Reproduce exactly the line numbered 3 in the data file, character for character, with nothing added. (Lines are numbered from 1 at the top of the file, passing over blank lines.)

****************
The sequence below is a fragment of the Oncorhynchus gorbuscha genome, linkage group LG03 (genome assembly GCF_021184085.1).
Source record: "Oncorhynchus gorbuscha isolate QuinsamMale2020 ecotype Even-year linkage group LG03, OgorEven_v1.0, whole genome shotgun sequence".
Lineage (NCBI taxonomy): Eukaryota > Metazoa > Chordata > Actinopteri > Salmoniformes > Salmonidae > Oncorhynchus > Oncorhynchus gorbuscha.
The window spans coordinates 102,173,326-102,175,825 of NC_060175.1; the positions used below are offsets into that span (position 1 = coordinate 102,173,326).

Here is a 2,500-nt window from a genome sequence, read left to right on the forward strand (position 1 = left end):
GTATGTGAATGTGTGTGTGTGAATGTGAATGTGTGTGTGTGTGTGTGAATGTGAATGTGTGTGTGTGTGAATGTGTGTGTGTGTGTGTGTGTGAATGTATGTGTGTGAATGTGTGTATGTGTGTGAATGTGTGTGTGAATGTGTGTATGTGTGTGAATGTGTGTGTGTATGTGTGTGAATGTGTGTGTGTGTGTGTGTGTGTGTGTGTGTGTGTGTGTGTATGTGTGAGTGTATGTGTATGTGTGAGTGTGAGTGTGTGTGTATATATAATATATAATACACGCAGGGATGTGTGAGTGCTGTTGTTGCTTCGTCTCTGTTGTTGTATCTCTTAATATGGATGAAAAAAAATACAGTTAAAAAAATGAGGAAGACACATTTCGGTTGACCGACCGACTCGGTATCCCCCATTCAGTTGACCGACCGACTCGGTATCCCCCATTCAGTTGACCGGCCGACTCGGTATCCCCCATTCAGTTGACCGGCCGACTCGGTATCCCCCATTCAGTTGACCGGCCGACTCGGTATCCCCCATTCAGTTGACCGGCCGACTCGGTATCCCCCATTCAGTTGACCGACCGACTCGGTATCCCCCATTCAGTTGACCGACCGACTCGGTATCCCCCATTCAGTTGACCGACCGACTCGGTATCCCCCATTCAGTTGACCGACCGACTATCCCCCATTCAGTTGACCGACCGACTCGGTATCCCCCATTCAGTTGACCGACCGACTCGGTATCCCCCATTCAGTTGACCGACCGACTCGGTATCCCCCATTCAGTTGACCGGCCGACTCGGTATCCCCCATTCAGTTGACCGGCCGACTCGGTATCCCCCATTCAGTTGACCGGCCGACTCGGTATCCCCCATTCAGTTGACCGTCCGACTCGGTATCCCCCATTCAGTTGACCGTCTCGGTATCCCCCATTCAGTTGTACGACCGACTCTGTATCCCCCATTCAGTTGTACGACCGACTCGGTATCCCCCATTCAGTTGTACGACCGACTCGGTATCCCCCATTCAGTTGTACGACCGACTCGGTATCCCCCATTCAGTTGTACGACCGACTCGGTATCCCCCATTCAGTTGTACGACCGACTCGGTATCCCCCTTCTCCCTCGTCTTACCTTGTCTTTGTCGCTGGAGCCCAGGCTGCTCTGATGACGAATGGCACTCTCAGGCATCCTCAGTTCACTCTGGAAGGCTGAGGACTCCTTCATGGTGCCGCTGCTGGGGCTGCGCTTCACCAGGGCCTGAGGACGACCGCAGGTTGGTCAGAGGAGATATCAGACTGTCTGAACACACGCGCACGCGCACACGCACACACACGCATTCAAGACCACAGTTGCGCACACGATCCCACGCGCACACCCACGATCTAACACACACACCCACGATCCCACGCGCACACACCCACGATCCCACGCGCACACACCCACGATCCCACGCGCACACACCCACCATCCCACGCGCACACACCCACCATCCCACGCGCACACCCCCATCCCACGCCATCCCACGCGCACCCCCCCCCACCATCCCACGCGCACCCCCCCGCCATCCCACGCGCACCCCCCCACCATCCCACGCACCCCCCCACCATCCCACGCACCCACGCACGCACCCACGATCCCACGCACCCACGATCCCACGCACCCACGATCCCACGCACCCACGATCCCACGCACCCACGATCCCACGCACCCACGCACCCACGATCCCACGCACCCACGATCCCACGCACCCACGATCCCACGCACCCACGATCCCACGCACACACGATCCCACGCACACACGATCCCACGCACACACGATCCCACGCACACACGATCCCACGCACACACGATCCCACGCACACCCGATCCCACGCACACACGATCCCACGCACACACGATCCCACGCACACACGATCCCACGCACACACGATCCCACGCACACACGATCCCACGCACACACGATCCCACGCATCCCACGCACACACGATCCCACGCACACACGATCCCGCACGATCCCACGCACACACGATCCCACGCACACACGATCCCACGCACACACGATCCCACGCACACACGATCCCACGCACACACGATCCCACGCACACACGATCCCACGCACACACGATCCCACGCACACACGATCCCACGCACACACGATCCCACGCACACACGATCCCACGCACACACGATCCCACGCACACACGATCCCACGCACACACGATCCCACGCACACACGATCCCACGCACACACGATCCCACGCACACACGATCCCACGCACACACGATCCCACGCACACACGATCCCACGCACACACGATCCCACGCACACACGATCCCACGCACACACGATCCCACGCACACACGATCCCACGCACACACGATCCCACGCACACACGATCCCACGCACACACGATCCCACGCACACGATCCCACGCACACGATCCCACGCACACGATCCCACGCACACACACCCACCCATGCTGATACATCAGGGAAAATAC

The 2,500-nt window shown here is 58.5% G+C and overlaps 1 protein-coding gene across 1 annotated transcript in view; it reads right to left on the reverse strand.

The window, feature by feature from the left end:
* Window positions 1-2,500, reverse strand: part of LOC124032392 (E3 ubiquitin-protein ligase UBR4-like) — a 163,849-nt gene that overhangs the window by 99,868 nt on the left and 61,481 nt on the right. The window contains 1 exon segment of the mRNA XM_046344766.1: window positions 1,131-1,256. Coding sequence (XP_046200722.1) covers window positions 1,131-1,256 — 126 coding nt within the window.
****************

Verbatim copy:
Lineage (NCBI taxonomy): Eukaryota > Metazoa > Chordata > Actinopteri > Salmoniformes > Salmonidae > Oncorhynchus > Oncorhynchus gorbuscha.